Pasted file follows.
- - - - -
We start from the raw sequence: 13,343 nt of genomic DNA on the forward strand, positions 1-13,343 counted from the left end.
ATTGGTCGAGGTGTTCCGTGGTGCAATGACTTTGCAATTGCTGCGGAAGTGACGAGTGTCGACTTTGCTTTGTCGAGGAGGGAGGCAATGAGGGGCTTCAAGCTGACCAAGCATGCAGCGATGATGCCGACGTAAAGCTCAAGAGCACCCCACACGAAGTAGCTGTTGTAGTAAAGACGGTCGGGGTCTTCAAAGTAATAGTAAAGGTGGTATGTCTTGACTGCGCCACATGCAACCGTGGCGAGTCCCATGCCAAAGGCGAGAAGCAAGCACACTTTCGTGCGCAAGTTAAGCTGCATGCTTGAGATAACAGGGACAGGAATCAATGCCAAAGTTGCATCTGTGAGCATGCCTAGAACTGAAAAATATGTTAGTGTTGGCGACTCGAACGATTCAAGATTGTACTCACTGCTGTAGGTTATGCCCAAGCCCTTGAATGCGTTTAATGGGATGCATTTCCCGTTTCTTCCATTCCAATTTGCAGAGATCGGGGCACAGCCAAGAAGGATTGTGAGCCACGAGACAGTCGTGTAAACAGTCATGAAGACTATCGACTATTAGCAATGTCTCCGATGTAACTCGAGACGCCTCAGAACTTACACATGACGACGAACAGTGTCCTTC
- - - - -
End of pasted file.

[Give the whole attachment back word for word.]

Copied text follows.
We start from the raw sequence: 13,343 nt of genomic DNA on the forward strand, positions 1-13,343 counted from the left end.
ATTGGTCGAGGTGTTCCGTGGTGCAATGACTTTGCAATTGCTGCGGAAGTGACGAGTGTCGACTTTGCTTTGTCGAGGAGGGAGGCAATGAGGGGCTTCAAGCTGACCAAGCATGCAGCGATGATGCCGACGTAAAGCTCAAGAGCACCCCACACGAAGTAGCTGTTGTAGTAAAGACGGTCGGGGTCTTCAAAGTAATAGTAAAGGTGGTATGTCTTGACTGCGCCACATGCAACCGTGGCGAGTCCCATGCCAAAGGCGAGAAGCAAGCACACTTTCGTGCGCAAGTTAAGCTGCATGCTTGAGATAACAGGGACAGGAATCAATGCCAAAGTTGCATCTGTGAGCATGCCTAGAACTGAAAAATATGTTAGTGTTGGCGACTCGAACGATTCAAGATTGTACTCACTGCTGTAGGTTATGCCCAAGCCCTTGAATGCGTTTAATGGGATGCATTTCCCGTTTCTTCCATTCCAATTTGCAGAGATCGGGGCACAGCCAAGAAGGATTGTGAGCCACGAGACAGTCGTGTAAACAGTCATGAAGACTATCGACTATTAGCAATGTCTCCGATGTAACTCGAGACGCCTCAGAACTTACACATGACGACGAACAGTGTCCTTC